Shell-length growth in Macoma balthica from San Francisco Bay, California, as measured on living animals in situ, is highly seasonal despite a mild Mediterranean climate: a long period of near non-growth from May to the following February is followed by a short period of rapid growth between March and May. The rapid-growth period follows the spawning period during January/February and ends as water temperature rises above about 15??C. Despite the shortness of the growth period, M. balthica grows larger at a given age in San Francisco Bay than is recorded elsewhere in the world. Application of a model, developed elsewhere from these same field measurements, shows that (1) measurable growth occurs during the summer/autumn/early winter "nongrowth" period, (2) there is an autumn recruitment, and (3) both spring and autumn recruits combine to form a single "one-year-old" size grouping. None of these features is detectable through growth-ring analysis of field samples, apparently because of indistinct climatic seasons, or through size-frequency histogram analysis because of the combined effects of slow growth and intermittent recruitment. ?? 1982 Estuarine Research Federation.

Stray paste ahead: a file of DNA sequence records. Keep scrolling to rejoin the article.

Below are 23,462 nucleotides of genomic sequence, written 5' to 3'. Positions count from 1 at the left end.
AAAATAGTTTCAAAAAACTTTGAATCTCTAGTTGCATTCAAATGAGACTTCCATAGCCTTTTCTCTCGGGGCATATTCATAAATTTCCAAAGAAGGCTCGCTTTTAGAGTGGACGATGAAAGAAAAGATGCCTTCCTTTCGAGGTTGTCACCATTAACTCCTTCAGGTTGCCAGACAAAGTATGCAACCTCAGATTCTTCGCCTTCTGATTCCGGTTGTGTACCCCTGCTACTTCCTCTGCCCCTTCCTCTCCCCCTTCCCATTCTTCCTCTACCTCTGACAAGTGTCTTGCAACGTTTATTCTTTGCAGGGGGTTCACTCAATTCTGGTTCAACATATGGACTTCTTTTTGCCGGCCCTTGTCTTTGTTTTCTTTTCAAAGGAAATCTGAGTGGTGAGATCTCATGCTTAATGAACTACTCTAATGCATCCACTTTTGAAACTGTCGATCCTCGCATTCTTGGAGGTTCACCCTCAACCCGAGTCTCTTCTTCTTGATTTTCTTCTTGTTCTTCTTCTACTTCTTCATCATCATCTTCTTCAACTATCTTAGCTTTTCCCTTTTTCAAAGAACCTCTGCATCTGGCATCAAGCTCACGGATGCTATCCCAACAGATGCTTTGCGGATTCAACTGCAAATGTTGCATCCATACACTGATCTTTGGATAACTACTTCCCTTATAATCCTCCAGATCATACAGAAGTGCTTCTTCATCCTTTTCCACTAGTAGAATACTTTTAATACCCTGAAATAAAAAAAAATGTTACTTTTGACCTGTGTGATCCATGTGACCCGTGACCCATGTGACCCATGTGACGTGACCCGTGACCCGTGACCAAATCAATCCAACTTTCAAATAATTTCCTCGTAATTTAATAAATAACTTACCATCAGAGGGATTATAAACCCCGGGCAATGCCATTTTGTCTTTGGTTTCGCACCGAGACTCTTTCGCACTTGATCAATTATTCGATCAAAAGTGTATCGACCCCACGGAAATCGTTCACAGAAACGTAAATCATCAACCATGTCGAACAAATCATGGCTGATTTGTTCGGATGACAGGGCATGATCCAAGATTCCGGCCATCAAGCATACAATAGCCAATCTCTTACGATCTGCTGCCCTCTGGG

Additional publication details
Seasonal growth in the bivalve Macoma balthica near the southern limit of its range